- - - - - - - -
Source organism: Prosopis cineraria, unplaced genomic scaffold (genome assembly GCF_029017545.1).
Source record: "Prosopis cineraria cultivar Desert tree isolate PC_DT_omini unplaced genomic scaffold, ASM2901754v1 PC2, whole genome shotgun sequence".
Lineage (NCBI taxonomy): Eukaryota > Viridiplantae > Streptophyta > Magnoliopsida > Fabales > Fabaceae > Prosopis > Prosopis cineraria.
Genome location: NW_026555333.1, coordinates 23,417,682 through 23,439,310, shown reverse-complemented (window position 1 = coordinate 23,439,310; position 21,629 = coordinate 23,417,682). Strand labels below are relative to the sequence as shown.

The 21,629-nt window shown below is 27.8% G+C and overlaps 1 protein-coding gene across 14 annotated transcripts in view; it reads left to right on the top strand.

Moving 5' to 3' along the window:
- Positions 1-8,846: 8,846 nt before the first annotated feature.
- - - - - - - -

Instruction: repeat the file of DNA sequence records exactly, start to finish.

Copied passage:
Source organism: Prosopis cineraria, unplaced genomic scaffold (genome assembly GCF_029017545.1).
Source record: "Prosopis cineraria cultivar Desert tree isolate PC_DT_omini unplaced genomic scaffold, ASM2901754v1 PC2, whole genome shotgun sequence".
Lineage (NCBI taxonomy): Eukaryota > Viridiplantae > Streptophyta > Magnoliopsida > Fabales > Fabaceae > Prosopis > Prosopis cineraria.
Genome location: NW_026555333.1, coordinates 23,417,682 through 23,439,310, shown reverse-complemented (window position 1 = coordinate 23,439,310; position 21,629 = coordinate 23,417,682). Strand labels below are relative to the sequence as shown.

The 21,629-nt window shown below is 27.8% G+C and overlaps 1 protein-coding gene across 14 annotated transcripts in view; it reads left to right on the top strand.

Moving 5' to 3' along the window:
- Positions 1-8,846: 8,846 nt before the first annotated feature.